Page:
1. If I understand what you are saying correctly, the statement that your mtDNA is haplogroup W3a is based on posted family tree information. The questions that raises in my mind are these: 1) What is the assurance that those trees were accurately researched and conclusions validated? 2) What if there has been a non-documented birth event (informal adoption, step-child, etc) along the line? These are more common that realized. This sort of thing strikes me as potentially a useful tool for identifying possible subjects to test for comparison, but without that lab test, can you be sure that is your mtDNA haplogroup? How can you confirm relationships without the test? There may be valid answers to these questions that I don’t understand. But based on what I am reading, I don’t see them.

          1. Hi Annie, my mitochondrial haplogroup of W3a is based on what was reported in my 23andme auDNA test.

            The information on WikiTree is based on test information reported from the test participants, not the actual test data.

            The mission at WikiTree is to create one profile per person for everyone in the world. Then we work together with cousins and strangers on the same profile to improve it with sources, biographies, pictures and information relevant to that particular individual. We know that non-documented birth events (informal adoption, step-child, etc) along the line change the family connections and that the family tree is never complete. Genealogy is perpetually a theory that should remain open to correction and improvement. WikiTree serves as a repository for all the known information on the 11 million profiles in the database.

            Take a look at this Thomas Smith profile: http://www.wikitree.com/wiki/Smith-15895 You will see the names of several people who have collaborated to improve the information and you will see the yDNA and auDNA test information for people who claim be his descendant(s). There are currently 1403 Strattons in the database. http://www.wikitree.com/index.php?title=Special:Surname&s=STRATTON&order=name We hope you will join our efforts to improve these profiles with sources and information.

  2. How does one have a DNA test done for doing their family tree research when you can’t test for the fathers origin from your own like in my case my dad had no sons to do the test with me just a twin sister any help or answers would be great thanks linda

    1. Hi Linda, Good question. My mom’s Smiths died out with her father, so I had to go back through the paternal line to find a different line of sons to yDNA test. As it turned out, I had to go all the way back to the immigrant ancestor in the 1600s and then came forward on a different one of his sons to the 20th century. That was the easy part. The hard part is finding a living man on that line. I was fortunate to find an obit that lead me to a 9th cousin in Ontatio who agreed to do the yDNA test for me.

      So, start with your paternal uncles and male cousins, then your great-uncles and their sons, and work your way back until you find a living man to take the test.

  3. This is a great blog post because it relates useful information from which I can learn; thanks, Chris!

    By contrast, I find many of the Vita Brevis blogs less useful exploration of personal stories worthy of immediate deletion as they relate only to the writer’s ancestry.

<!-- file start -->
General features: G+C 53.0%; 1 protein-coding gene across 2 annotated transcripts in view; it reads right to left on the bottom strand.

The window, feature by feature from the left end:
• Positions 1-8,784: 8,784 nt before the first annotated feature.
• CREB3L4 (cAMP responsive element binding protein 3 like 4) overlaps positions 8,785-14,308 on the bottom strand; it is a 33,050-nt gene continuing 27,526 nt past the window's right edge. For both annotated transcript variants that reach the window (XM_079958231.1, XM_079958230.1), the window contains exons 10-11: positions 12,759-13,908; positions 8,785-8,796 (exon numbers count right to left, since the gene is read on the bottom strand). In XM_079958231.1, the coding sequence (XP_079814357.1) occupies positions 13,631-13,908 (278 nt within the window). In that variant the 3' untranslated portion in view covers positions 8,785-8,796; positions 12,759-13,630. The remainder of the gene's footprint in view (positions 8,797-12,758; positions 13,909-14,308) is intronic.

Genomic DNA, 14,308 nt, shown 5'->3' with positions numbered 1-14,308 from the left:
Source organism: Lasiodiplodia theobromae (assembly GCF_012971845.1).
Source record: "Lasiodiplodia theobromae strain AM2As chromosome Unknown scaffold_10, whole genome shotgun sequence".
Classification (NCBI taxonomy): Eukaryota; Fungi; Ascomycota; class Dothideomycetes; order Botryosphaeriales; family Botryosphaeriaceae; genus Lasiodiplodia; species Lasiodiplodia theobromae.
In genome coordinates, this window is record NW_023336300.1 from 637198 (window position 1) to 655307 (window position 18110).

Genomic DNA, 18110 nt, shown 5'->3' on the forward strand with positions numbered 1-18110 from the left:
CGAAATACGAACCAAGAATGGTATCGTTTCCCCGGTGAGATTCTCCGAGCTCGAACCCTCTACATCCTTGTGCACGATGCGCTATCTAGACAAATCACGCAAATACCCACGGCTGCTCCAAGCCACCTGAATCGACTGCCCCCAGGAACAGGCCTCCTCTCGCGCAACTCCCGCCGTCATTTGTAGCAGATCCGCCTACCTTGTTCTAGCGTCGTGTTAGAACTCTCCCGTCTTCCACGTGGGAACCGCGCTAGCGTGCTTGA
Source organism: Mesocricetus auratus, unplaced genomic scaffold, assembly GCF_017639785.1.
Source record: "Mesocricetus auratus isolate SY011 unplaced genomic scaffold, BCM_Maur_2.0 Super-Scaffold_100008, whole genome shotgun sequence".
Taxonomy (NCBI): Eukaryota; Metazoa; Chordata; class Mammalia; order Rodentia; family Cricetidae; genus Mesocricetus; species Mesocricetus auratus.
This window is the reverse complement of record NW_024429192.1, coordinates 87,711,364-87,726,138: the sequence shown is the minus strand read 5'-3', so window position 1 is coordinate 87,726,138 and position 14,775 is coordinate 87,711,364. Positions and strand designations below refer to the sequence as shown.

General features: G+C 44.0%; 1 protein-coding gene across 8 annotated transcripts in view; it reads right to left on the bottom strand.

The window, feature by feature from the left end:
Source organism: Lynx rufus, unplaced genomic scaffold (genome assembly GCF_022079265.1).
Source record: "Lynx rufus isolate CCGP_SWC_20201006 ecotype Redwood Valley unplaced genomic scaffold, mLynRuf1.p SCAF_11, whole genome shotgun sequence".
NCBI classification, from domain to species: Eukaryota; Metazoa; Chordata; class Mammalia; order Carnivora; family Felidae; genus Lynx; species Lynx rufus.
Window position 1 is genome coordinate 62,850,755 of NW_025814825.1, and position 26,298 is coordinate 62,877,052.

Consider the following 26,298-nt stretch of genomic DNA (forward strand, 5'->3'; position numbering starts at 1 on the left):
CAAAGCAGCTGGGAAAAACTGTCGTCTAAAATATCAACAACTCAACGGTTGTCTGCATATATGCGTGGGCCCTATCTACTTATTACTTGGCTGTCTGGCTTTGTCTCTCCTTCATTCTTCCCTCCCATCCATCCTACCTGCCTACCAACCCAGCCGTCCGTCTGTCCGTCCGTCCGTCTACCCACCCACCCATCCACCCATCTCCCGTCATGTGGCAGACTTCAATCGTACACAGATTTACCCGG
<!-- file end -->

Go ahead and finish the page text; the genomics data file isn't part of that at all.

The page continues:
4. Chris, to clarify: mitochondrial DNA is indeed different and separate from XDNA. But mitochondrial DNA is inherited by both men and women from their mothers, as it is part of the ovum cellular structure itself. This is why it cannot be used to trace male lines, only female. But a man can use his own mtDNA to track his mother’s female line.

  5. Please tell me I’m wrong… My father is the son of my paternal grandfather. I am not genetically related, therefore, to my paternal grandfather’s mother and all that came before her – male or female.

    Using your example, Margaret is not genetically related to Henry Child’s mother?

    1. Hi Priscilla, The X-chromosome DNA is different from yDNA, mtDNA and autosomal DNA. Please compare my X-chromosome ancestors: http://www.wikitree.com/treewidget/Cooper-1/89 with my auDNA ancestors: http://www.wikitree.com/treewidget/Cooper-1/10.

      If I had yDNA (only males do) my yDNA line would be the continuous line of Cooper men on my family tree. My mtDNA would follow the continuous line of my mothers on my family tree (Smith>Seigfried>Pennypacker>Yoder>Nice>Clemmer>Miller>Agnes ?): http://www.wikitree.com/genealogy/Cooper-Family-Tree-1

      Different types of DNA come from different sources and have different family connections.

      1. Got it. Thanks. This thread has inspired me to mark my mtDna lines on my working paper circle chart to see where they all end up. There are several very interesting women on the various lines, but I’ve never thought to check if they are connected directly to me through mtDNA. Something to look forward to.

    2. Yes, you are genetically related to your paternal grandfather’s mother – with autosomal testing.

      Y testing is father to father to father back in time.
      Mitochondrial testing (mtDna) is mother to mother to mother back in time.
      Autosomal testing is the dna of your MOTHER and FATHER on chromosomes 1-22.
      Chromo 23 is the X chromo, and has a different inheritance path than Autosomal, and is believed the X has a different threshold according to gender.

      1. Thank you. So much to learn. I’m relieved. If I understand this correctly, the X and Y chromosome are only 1 chromosome of the 23, so that leaves 22 chromosomes that deliver genetic material, regardless of gender. Is that correct?

        1. Please google: ISOGG Dna Newbie

          Start with the beginners guide, but read and study everything at ISOGG. In time you will become a genetic genealogy hobbyist. Fun and fascinating.